I am not an advocate of chronic social media use, and fully recognize that even with us citizens doing nothing on Facebook, Twitter, Instagram, et al, the world still knows more about us than most of us are comfortable with. That said, though, I’m going to abandon my own personal privacy rules and share some personal history for no other reason than it might be helpful for readers who are finding themselves in similar circumstances.
I’ve been blessed with generally good genetics my whole life and have had no serious health challenges, have always enjoyed the inside of a gym with lots of equipment, have run a few shorter triathlons, and still enjoy running, biking, and swimming, and just about anything involving the outdoors.
We have a great wellness program at AOPA, and our annual Health Fair includes the basic screenings that for me have historically resulted in good results, the dermascan test that reveals the extent of UV sun damage being one notable exception. My lab work has always been in the middle of the normal range, and other than the uncontrollable risk factors of gender, age, and family history, I’d say my risk profile is probably “OK.”
I monitor my blood pressure on a regular basis, and I had noticed it starting to creep up slowly over the last few months, in the high 130s systolic. Not too alarming, but considering my baseline has always been well in the “normal” range, I brought it up with my new healthcare provider in my first visit. That started a mild cascade of change that, I have to say, kinda caught me by surprise. Based on my BP readings, he suggested I start with a low dose “trial run” of lisinopril, an ACE-inhibitor, to see how I tolerated it. I also had a CBC with lipid panel ordered at the same visit, and my follow-up visit three weeks later brought even more surprises!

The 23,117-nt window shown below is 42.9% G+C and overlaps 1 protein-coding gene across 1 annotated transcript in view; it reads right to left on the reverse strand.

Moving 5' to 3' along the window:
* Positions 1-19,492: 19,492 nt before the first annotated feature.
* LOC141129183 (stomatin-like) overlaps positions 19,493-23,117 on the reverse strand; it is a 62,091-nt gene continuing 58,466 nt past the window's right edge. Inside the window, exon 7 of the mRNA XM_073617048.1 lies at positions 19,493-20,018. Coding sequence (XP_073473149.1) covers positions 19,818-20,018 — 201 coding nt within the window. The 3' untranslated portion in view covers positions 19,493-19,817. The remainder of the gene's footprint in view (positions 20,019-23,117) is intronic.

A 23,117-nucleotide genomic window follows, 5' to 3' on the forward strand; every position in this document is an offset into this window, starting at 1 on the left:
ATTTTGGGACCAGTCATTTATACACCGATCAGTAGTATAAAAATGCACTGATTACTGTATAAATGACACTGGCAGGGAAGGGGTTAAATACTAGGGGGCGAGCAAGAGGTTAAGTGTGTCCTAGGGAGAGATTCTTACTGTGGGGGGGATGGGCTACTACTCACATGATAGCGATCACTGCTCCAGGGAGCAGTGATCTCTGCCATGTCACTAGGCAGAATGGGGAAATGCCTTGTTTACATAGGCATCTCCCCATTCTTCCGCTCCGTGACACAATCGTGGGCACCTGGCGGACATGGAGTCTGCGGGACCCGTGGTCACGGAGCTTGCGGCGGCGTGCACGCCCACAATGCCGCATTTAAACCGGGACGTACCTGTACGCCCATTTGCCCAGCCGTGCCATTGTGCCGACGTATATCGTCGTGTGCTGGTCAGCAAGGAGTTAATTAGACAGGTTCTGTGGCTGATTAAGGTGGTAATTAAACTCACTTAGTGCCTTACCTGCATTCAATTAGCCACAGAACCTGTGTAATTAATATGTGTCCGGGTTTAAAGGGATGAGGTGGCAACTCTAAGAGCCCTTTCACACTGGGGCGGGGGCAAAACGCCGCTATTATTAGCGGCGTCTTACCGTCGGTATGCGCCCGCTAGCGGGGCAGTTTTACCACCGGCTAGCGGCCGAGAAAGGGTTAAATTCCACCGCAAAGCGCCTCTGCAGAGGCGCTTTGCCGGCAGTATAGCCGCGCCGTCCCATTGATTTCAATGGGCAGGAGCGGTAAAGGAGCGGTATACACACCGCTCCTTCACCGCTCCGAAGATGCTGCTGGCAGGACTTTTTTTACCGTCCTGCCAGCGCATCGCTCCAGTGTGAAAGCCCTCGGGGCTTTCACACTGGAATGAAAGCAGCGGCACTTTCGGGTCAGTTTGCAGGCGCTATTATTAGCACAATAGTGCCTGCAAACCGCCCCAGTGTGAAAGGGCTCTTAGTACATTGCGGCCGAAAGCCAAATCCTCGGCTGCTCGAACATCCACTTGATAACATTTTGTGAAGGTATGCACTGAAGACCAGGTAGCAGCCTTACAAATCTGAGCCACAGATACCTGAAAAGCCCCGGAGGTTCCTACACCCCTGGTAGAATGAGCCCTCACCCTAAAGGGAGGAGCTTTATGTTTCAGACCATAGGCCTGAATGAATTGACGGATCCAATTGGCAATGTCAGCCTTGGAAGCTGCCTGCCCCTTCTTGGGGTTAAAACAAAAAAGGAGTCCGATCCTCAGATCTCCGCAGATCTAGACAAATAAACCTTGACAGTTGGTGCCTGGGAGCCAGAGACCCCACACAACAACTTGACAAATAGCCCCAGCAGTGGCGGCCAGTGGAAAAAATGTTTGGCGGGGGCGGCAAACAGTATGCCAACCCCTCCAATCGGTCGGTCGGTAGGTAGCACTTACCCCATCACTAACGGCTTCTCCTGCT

My fasting glucose was slightly high, and so was the LDL. So that led to another pharmacy visit, this time for simvastatin to bring the LDL back into line. During the follow-up discussion with my nurse practitioner, he ran a risk profile for heart disease based on age, BP, and Total and HDL cholesterol that showed my 10-year risk for heart disease or stroke was almost 20%! To me, twenty percent of just about anything is worth noticing, so it was a sobering realization. You can do your own risk assessment if you “have your numbers,” your total cholesterol, HDL, and blood pressure.
I’ve spent my whole career at AOPA telling pilots that taking anti-hypertensives and statins is “no big deal,” and it really isn’t, but when it happened to me, there was a slight mental reset button that I had to push as it did get my attention. Although the thought of being on two new meds in the same visit wasn’t sitting very well with me at the time, the risk/benefit equation made sense. Being on a statin is reported to lower the long-term risk by about half, so I’m okay with that.
I’ve been on the simvastatin now for over a week, and the only real side effect I’ve noticed, and the list of potential side effects is a long one, is some rather bizarre and vivid dreams that I actually remember for a while after I am up and around. I asked our PPS consultant, Dr. Larry Diamond, about that side effect, and sure enough, simvastatin is a sleep-affecting culprit. As long as the dreams aren’t of me dying or being chased by some demon that has me so scared I can’t even scream in my slumber, I’ll accept that side effect as inconsequential.
So, know your numbers, and don’t ignore the need to treat the condition(s). The FAA is fine with virtually all blood pressure meds and statins. If you have questions, also do not hesitate to give us a call and we can get you on the right track.